Of Jon Snow and Aeneas I Sing…

This text was discovered inside the hollow of a golden branch. On top was written, Pius Aeneas hoc scripsit (“Pious Aeneas wrote this”). On a separate document was a message written by one P.V.M. that said, carmen tam horribile est ut cum inhumata turba vagari malim.” (“This poem is so terrible that I prefer to wander with the unburied masses”).  It is thought that after Aeneas encountered Marcellus in the underworld, he received poetry lessons from Vergil himself. From a close reading of this text, we can also infer that Aeneas met the disembodied soul of George R.R. Martin and saw a performance of Game of Thrones

P. Aeneas (?), Maior Pietate Sum, Edited by Dani Bostick

Per campum magno gemitu fremit discordia vulgi.
Corpora caesa inter fluit foedum sanguinis flumen
Nunc Rex Noctis et Albi Euntes glomerantur ut aves,
Nunc amita et coniunx, volat Daenerys vecta per auras
Serpente expirante ignem. Nunc nubibus flammae
Ex caelo volat Ioannes Nivis; eum vehit serpens.
O lux Targaryum, spes o fidissima Arcti,
Aenea maior armis pietateque claro es?
Fecerat ignipotens scutum deus? Nec tenes scutum!

Dic mihi quid muros ascenderit hostis ab Orco
Dic mihi quid Regem Noctis mortesque necarit
Femina. Sed sine telis Aeneas viribus hostes
Caedebat victorque viros supereminet omnes.
At vero ipse ensem tumido in pulmone recondit
Vi magni scuti.

Over the battlefield with a great groan the disorganized crowd roars.
A disgusting river of blood flows among the slaughtered bodies,
Now the Night King and White Walkers gather like birds,
Now aunt and consort Daenerys flies through the air
On a fire-breathing dragon. Now from clouds of flame
Out of the sky flies John Snow; a dragon carries him.

Oh light of the Targaryans, Oh most faithful hope of the North,
Are you are greater in piety and arms than famous Aeneas?
Did the all-fiery god make your shield? You do not have one!
Tell me why an enemy of shades climbed the walls!
Tell me why a woman killed the Night King and zombies!
But Aeneas used to slaughter the enemy with his
Own strength and as a victor he surpasses all men.
And he himself indeed buries the sword into the inflated chest
With his big shield energy.

The Aeneid’s Pot Brownie, Commentary on 6.420

Fragments of this lost commentary on the Aeneid were recently found near a monument to Saint Raphael. The work, dated to 420 CE, was signed only with the name “Louis.” This comment is on Book VI when Aeneas and Sibyl subdue Cerberus in the underworld. Edited by Dani Bostick

Aeneid 6.419-22

Seeing Cerberus’ neck bristling with snakes,
the priestess tosses him a treat laced with honey
and medicated grains. Opening his three throats,
rabid with hunger, he scarfs down what she tossed, and
his huge backs relax as he falls to the ground, spread
out across the entire cave.

Cui vātēs horrēre vidēns iam colla colubrīs
melle sopōrātam et medicātīs frūgibus offam 420
obicit. Ille famē rabidā tria guttura pandēns
corripit obiectam, atque immānia terga resolvit
fūsus humī tōtōque ingēns extenditur antrō.

6.420  she tosses a treat laced with honey and medicated grains

Here “treat” is a pot brownie. 420 is an extraordinary number. If one were to sail from Carthage to Alba Longa with a stop in Sicily, the journey would be 420 miles. Here, however, is not the number 420. You see, 4 is April, the fourth month of the year, and 20 is the twentieth day of the month (the 12th day before the Kalends).  On this day, almost everyone enjoys cannabis.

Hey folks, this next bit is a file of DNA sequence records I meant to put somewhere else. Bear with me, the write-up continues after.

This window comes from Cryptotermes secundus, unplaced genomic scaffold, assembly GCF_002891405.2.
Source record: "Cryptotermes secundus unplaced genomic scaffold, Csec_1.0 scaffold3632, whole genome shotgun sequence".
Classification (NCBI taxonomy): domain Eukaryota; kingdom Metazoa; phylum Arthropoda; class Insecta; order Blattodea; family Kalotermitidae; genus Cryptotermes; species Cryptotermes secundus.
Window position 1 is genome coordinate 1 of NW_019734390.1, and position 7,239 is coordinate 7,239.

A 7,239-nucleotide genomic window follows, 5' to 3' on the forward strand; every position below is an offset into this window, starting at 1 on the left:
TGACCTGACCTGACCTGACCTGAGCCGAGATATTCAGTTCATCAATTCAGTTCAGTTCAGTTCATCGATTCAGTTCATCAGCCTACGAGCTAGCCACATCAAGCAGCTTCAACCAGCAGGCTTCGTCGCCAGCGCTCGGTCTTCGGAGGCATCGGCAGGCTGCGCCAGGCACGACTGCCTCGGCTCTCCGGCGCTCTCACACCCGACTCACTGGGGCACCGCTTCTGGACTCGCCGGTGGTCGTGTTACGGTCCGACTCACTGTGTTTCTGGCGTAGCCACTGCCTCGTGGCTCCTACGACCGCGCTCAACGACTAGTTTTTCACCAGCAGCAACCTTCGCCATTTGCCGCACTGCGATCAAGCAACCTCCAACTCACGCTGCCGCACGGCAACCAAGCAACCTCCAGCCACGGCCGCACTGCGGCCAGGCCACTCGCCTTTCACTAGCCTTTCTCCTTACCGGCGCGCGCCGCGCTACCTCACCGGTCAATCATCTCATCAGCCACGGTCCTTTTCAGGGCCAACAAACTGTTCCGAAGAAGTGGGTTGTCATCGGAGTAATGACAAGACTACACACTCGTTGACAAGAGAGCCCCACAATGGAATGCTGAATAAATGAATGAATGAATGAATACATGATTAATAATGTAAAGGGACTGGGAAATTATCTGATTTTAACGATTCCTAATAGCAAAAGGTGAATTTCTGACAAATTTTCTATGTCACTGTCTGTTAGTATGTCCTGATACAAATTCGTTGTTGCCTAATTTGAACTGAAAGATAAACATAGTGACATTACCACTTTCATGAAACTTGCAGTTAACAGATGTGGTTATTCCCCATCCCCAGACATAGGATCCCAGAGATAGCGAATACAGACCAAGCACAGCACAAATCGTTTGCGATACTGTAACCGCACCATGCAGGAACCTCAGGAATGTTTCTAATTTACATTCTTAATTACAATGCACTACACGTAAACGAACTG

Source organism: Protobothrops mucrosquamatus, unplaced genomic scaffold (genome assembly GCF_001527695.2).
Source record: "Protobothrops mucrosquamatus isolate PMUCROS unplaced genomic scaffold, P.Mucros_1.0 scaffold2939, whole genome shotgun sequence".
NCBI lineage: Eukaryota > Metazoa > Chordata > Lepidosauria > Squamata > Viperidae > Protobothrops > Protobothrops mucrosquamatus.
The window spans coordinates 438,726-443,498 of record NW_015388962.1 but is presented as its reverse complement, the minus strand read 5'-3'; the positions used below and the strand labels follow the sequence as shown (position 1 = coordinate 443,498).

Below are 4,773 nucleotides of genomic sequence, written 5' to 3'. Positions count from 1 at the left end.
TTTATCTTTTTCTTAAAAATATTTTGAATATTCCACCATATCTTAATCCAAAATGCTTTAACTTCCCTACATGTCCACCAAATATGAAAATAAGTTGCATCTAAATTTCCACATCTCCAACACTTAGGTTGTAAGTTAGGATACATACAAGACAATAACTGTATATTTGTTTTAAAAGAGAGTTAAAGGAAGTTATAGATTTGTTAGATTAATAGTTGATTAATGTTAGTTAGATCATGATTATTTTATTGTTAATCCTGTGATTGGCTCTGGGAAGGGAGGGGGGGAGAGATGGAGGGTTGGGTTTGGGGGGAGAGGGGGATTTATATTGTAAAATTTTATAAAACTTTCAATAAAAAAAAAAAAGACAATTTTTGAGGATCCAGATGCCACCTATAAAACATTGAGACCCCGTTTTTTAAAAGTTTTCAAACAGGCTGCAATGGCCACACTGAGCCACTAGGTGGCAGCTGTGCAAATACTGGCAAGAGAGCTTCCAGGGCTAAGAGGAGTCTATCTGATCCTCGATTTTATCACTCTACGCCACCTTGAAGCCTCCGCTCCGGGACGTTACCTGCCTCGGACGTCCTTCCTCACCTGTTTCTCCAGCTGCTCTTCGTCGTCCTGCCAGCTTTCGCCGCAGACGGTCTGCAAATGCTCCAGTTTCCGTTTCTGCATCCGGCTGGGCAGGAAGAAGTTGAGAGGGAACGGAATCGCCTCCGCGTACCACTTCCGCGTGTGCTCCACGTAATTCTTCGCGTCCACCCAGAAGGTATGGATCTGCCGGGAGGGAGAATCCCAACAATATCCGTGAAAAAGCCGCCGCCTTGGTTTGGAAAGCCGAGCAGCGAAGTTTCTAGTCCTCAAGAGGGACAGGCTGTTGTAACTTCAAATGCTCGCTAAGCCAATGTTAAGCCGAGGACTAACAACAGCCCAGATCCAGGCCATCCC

Ovid once wrote, “Caesar, in April you have something which might take control of you” (Fasti 4.20). He added, “Aeneas, manifest piety, carried through fire sacred things and his father on his shoulders, other sacred things.” Ovid is telling us that Aeneas imported cannabis, “sacred things,” into Italy as a trafficker of drugs. We also know that oracles use such drugs frequently.

For these reasons, the treat consumed by Cerberus was not full of opiates, but rather cannabis. Since the treat was not only drugged with honey, but with “medicated grains,” which we call “cannabis,” Cerberus immediately passes out when he eats it. When men consume cannabis, some lose their minds and rage in reefer madness, others, calm as stones, rest on the sofa and, eager for food, satisfy their hunger with snacks.

 

6.420  melle soporatam et medicatis frugibus offam

Hic “offam” est crustulum cannabis.

420 est numerus extraordinarius. Si quis, commoratus in Sicilia, a Karthagine ad Albam Longam navigaret, iter CDXX milium passuum esset. Hic tamen non est CDXX, sed numerus diei. Nam IV est Mensis Aprilis, quarta mensis anni; XX est vicesima dies mensis, a.d. XII Kal.  Ea die paene omnes cannibi fruuntur.

Ovidius olim scripsit: “Caesar, in Aprili, quo tenearis, habes” (4.20). addidit, “Aeneas, pietas spectata, per ignes sacra patremque humeris, altera sacra, tulit.” nobis dicit Aenean cannabim, “sacra,” in Italiam mercatorem medicamentorum portavisse. Scimus etiam vates medicamentis saepe fruari.

Quibus de causis, offa a Cerbero comesta non est plena papaverum, sed cannabis. Cum offa non modo melle, sed etiam “medicatis frugibus,” quas “cannabim” vocamus, soporata esset, Cerberus ea comesta subito obdormivit. Cum homines cannabim consumunt, alii furibundi insania cautum furiant, alii placati velut lapides in toro conquiescunt avidique cibi latrantem stomachum cenulis leniunt.  

 

Marginalia:

Vide: Hesychius, s.v. kannabis

Kannabis: A Skythian herb for burning which has the kind of power that it completely dries out anything subject to it. It is a plant similar to linen from which Thracians make ropes (Cf. Herodotus 4.74.)

κάνναβις· Σκυθικὸν θυμίαμα, ὃ τοιαύτην ἔχει δύναμιν, ὥστε ἐξικμάζειν πάντα τὸν παρεστῶτα. ἔστι δὲ φυτόν τι λίνῳ ὅμοιον, ἐξ οὗ αἱ Θρᾷσσαι ἱμάτια ποιοῦσιν. ῾Ηρόδοτος (4,74)

“Kannabisthênai: to extract and burn cannabis.”

κανναβισθῆναι· πρὸς τὴν κάνναβιν ἐξιδρῶσαι καὶ πυριασθῆναι

N.B. This discovery may have been satirical. The Hesychius is real.

 

 

AP Latin Week: Servius Rails Against Idle Nonsense

Servius tries to explain to empty-headed readers why Vergil’s Aeneid begins with the word ‘arma.’ (Commentary 1.1)

“Many people reason in various ways about why Vergil began his poem with ‘arms,’ but it is clear that their heads are full of idle nonsense, since it is obvious that he began his poem in another spot, as has been made clear in the biographical sketch already presented*. By ‘arms’ he means ‘war,’ and this is the literary device known as metonymy. For, he has substituted for war the arms which we use in war, just as the toga which we use in peace may substitute for the peace itself, as in that saying of Cicero, ‘Let arms yield to the toga,’ that is, let war give way to peace.”